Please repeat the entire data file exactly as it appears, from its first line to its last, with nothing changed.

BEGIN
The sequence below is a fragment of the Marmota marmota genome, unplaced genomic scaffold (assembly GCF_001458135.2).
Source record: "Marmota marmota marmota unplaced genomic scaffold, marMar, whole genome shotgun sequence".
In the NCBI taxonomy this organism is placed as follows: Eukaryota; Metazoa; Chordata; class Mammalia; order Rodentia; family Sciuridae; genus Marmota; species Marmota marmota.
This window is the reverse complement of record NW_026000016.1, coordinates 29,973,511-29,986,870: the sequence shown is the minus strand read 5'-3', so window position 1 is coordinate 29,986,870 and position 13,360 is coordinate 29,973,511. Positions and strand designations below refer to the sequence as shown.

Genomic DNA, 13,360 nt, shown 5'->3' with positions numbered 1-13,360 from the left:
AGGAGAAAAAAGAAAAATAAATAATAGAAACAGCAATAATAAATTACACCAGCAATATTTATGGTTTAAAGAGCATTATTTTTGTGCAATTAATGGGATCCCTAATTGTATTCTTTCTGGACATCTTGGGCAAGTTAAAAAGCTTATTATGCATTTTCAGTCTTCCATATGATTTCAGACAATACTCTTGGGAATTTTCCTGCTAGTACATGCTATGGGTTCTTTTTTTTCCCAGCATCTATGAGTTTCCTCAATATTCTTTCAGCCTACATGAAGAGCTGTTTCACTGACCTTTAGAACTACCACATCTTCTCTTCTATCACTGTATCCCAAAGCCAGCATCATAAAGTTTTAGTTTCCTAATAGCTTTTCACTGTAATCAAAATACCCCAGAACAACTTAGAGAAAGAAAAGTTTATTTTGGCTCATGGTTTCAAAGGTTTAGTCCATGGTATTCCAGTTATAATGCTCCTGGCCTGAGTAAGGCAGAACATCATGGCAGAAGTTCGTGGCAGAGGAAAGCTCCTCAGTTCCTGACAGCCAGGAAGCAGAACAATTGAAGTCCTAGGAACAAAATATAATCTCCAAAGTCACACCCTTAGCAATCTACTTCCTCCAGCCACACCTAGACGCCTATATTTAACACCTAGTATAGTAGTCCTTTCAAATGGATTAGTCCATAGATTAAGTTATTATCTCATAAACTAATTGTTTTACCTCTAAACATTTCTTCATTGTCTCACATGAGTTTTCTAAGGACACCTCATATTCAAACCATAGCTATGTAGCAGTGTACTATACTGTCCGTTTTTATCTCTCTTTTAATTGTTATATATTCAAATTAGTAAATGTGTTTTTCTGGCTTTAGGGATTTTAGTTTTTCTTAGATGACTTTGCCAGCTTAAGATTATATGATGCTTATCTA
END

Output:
The sequence below is a fragment of the Marmota marmota genome, unplaced genomic scaffold (assembly GCF_001458135.2).
Source record: "Marmota marmota marmota unplaced genomic scaffold, marMar, whole genome shotgun sequence".
In the NCBI taxonomy this organism is placed as follows: Eukaryota; Metazoa; Chordata; class Mammalia; order Rodentia; family Sciuridae; genus Marmota; species Marmota marmota.
This window is the reverse complement of record NW_026000016.1, coordinates 29,973,511-29,986,870: the sequence shown is the minus strand read 5'-3', so window position 1 is coordinate 29,986,870 and position 13,360 is coordinate 29,973,511. Positions and strand designations below refer to the sequence as shown.

Genomic DNA, 13,360 nt, shown 5'->3' with positions numbered 1-13,360 from the left:
AGGAGAAAAAAGAAAAATAAATAATAGAAACAGCAATAATAAATTACACCAGCAATATTTATGGTTTAAAGAGCATTATTTTTGTGCAATTAATGGGATCCCTAATTGTATTCTTTCTGGACATCTTGGGCAAGTTAAAAAGCTTATTATGCATTTTCAGTCTTCCATATGATTTCAGACAATACTCTTGGGAATTTTCCTGCTAGTACATGCTATGGGTTCTTTTTTTTCCCAGCATCTATGAGTTTCCTCAATATTCTTTCAGCCTACATGAAGAGCTGTTTCACTGACCTTTAGAACTACCACATCTTCTCTTCTATCACTGTATCCCAAAGCCAGCATCATAAAGTTTTAGTTTCCTAATAGCTTTTCACTGTAATCAAAATACCCCAGAACAACTTAGAGAAAGAAAAGTTTATTTTGGCTCATGGTTTCAAAGGTTTAGTCCATGGTATTCCAGTTATAATGCTCCTGGCCTGAGTAAGGCAGAACATCATGGCAGAAGTTCGTGGCAGAGGAAAGCTCCTCAGTTCCTGACAGCCAGGAAGCAGAACAATTGAAGTCCTAGGAACAAAATATAATCTCCAAAGTCACACCCTTAGCAATCTACTTCCTCCAGCCACACCTAGACGCCTATATTTAACACCTAGTATAGTAGTCCTTTCAAATGGATTAGTCCATAGATTAAGTTATTATCTCATAAACTAATTGTTTTACCTCTAAACATTTCTTCATTGTCTCACATGAGTTTTCTAAGGACACCTCATATTCAAACCATAGCTATGTAGCAGTGTACTATACTGTCCGTTTTTATCTCTCTTTTAATTGTTATATATTCAAATTAGTAAATGTGTTTTTCTGGCTTTAGGGATTTTAGTTTTTCTTAGATGACTTTGCCAGCTTAAGATTATATGATGCTTATCTA